Sox Exec: Sports betting could help state, team

Boston Statehouse

BOSTON (SHNS) – The lights were on Fenway Park on Tuesday night when the hometown team played its first game in months, an exhibition tuneup against the Toronto Blue Jays.

The Major League Baseball season is set to resume on Thursday and the Red Sox open at home on Friday night in front of an empty grandstand. But even without fans, one team executive told Beacon Hill lawmakers that the return of professional sports presents an opportunity for both the team and the state that should be seized.

“As you consider potential items for an economic development bill to spur recovery during
this pandemic, we believe that mobile sports betting is low-hanging fruit,” said David Friedman, senior vice president of legal and government affairs for the Boston Red Sox.

Friedman has some standing to make such a claim. The baseball executive once worked under the Golden Dome as counsel and chief policy advisor to former Senate President Robert Travaglini. He also worked in the Attorney General’s office.

With some estimates putting the potential for revenue to the state as high as $50 million, Friedman said sports betting “can spare you from making deeper more painful budget cuts.”

“To be sure, sports betting won’t fix the state’s massive budget deficit, but to use baseball terms, while it may not be a grand slam, it’s a solid single,” he said.

Friedman testified Tuesday before a special House committee led by Majority Leader Ron Mariano of Quincy focused on policy solutions to help Massachusetts recover economically from the COVID-19 pandemic. The committee on Tuesday also heard from the Baker administration and Massachusetts Competitive Partnership CEO Jay Ash.

While Ash and Undersecretary of Workforce Development Jennifer James focused on a host of programs and ideas to better align the state’s workforce training and job recovery efforts, Friedman was there to testify on one thing — sports betting.

Friedman said he represented a coalition consisting of the Red Sox, MLB, the Celtics, the NBA, the PGA Tour, DraftKings, FanDuel, and MGM, which operates a casino in Springfield. The group, he said, were in agreement on a framework for sports betting to be legalized in Massachusetts, and were making a final push in hopes of seeing the Legislature enact a bill before the end of the session in two weeks.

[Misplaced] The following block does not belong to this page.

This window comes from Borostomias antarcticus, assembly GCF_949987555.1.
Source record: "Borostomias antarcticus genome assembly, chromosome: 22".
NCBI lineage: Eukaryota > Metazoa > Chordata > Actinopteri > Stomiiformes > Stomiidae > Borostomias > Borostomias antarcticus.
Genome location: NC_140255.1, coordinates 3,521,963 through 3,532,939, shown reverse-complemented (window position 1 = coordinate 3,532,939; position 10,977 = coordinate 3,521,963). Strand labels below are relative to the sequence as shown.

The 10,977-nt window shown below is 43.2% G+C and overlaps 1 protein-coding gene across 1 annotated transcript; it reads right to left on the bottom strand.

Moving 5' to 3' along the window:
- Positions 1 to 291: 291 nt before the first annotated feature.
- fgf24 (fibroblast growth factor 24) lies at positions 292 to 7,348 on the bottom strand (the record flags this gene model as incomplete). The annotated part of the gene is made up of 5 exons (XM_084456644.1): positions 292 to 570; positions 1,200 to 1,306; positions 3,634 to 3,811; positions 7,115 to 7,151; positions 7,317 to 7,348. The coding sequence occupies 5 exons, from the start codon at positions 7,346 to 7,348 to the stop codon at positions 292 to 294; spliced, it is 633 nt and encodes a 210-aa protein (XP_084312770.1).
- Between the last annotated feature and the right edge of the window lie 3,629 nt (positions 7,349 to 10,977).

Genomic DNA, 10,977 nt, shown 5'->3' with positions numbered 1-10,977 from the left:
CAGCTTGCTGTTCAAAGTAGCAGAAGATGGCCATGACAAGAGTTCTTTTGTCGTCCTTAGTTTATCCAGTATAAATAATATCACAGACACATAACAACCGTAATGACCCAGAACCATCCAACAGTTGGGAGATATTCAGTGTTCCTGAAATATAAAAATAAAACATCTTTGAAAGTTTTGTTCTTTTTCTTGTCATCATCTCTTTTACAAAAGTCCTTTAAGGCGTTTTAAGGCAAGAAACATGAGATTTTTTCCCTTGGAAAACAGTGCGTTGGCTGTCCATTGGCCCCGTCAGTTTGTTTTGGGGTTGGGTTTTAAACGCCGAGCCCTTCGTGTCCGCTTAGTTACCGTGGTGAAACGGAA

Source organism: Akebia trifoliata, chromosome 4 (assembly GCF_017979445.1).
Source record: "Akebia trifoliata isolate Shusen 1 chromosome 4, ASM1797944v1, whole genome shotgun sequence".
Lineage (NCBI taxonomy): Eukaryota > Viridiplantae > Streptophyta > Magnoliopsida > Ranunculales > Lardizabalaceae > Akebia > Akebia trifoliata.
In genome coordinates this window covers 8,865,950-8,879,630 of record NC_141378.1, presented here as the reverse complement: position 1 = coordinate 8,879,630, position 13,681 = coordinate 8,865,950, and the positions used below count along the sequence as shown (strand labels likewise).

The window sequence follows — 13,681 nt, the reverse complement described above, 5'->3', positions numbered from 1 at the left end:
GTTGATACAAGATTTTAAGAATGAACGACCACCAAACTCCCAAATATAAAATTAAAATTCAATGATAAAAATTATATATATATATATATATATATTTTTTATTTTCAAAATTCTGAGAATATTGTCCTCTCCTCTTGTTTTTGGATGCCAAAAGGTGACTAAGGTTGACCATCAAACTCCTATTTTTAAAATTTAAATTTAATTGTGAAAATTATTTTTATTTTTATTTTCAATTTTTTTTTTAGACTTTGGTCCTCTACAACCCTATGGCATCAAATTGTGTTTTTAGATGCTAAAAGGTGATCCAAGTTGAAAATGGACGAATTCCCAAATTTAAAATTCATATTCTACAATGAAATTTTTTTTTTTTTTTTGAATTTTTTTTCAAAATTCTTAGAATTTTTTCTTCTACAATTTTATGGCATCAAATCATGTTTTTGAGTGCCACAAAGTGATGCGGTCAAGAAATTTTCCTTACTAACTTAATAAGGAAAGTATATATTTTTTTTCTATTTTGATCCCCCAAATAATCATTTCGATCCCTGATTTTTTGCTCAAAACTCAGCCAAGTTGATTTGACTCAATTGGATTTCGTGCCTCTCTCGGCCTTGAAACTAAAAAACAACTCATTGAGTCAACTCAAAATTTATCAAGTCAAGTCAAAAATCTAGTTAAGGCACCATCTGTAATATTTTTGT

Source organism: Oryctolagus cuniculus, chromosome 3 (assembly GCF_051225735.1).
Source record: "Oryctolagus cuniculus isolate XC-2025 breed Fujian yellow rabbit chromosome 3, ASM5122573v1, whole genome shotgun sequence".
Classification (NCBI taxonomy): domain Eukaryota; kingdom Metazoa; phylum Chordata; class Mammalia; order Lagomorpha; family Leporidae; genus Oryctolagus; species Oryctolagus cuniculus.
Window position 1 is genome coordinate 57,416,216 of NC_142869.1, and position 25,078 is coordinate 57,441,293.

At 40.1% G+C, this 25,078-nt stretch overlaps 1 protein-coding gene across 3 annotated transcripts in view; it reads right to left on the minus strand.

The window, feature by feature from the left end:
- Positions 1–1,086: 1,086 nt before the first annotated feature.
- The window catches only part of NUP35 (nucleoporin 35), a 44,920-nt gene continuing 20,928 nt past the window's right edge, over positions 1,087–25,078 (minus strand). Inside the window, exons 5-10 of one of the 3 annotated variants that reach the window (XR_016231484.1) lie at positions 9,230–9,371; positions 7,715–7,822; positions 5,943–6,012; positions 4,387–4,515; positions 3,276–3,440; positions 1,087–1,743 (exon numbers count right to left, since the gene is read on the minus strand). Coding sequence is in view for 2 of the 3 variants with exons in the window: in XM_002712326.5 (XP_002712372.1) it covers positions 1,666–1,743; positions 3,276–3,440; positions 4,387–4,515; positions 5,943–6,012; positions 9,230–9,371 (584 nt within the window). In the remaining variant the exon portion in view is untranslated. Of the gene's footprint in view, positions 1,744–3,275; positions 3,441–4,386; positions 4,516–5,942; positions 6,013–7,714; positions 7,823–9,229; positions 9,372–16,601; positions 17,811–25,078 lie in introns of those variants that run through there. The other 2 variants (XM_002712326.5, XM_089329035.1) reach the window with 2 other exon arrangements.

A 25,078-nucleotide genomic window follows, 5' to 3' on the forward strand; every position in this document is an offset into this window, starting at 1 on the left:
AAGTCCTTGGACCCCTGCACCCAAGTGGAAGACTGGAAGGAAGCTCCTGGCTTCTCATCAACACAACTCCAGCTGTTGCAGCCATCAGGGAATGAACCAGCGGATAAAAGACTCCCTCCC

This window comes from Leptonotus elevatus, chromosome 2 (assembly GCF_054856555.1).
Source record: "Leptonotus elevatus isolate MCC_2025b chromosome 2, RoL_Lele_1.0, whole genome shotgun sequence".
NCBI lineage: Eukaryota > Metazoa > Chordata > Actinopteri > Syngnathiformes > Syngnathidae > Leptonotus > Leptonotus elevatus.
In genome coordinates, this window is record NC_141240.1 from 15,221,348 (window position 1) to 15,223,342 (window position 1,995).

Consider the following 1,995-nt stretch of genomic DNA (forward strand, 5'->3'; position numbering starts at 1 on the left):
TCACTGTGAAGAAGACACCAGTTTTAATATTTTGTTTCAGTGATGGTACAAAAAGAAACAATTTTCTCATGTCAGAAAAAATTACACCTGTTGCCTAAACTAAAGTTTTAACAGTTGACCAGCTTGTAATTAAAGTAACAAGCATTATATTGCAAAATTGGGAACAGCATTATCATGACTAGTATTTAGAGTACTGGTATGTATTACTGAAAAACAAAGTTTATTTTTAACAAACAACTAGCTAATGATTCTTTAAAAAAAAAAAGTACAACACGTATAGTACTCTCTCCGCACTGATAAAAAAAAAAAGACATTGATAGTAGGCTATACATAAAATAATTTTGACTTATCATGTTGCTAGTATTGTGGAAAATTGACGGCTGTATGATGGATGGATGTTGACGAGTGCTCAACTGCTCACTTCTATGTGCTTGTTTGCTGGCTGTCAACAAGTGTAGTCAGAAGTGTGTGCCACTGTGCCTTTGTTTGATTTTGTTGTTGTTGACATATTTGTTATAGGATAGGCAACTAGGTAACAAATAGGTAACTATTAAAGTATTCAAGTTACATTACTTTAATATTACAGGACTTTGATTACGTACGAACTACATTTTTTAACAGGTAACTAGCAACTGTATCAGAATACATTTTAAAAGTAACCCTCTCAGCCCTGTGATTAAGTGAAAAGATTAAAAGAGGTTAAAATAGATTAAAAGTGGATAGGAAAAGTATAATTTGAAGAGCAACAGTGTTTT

The Committee on Economic Development and Emerging Technologies spent all of 2019 studying the issue, and in February reported out a bill that would legalize and tax in-person and mobile betting on professional and Division I college sports.

The Massachusetts Gaming Commission would take responsibility for overseeing a new sports wagering industry, which has been legalized in 22 states, as well as the District of Columbia and Puerto Rico. That bill is currently pending before the House Ways and Means Committee.

Friedman said that before the pandemic teams like the Red Sox saw sports betting as a new opportunity to engage fans, particularly younger fans who may be enticed to watch a game on television if they could place a small-dollar bet on something as minor as whether Xander Bogaerts hits a home run.

But after four months of living through the pandemic, the Red Sox executive said there is a new sense of urgency as they embark on an abbreviated season with no ticket or concession sales.

“Our revenues have fallen off a cliff,” Friedman said. “The direct financial impact and revenues of sports betting for teams is relatively modest. We won’t be running a sports book ourselves. But today, every single extra dollar of advertising and sponsorship revenue is extremely important for us.”

No one on the special House committee said anything about the prospect for sports betting to become legal this session, despite it’s prominence at one point before the pandemic on the legislative agenda.

Mariano did express his surprise, however, that the list of organizations Friedman described as being united on the issue had reached any agreement on a framework for the bill.

Friedman suggested that if the House and Senate were able to get a bill done by July 31, betting operators like DraftKings could be ready to accept wagers before the end of the baseball season, or a least by opening day next year when the effects of COVID-19 could still be lingering.

The could mean jobs at companies like DraftKings that might otherwise have to be located out of state because of federal rules that do not allow for the transmission of some data within a company to and from states where sports betting is not legal.

As casinos reopen at limited capacity, the chance to operate a sports book could be used to entice people onto gaming floors like the one at MGM Springfield, which could generate more tax revenue for the state.

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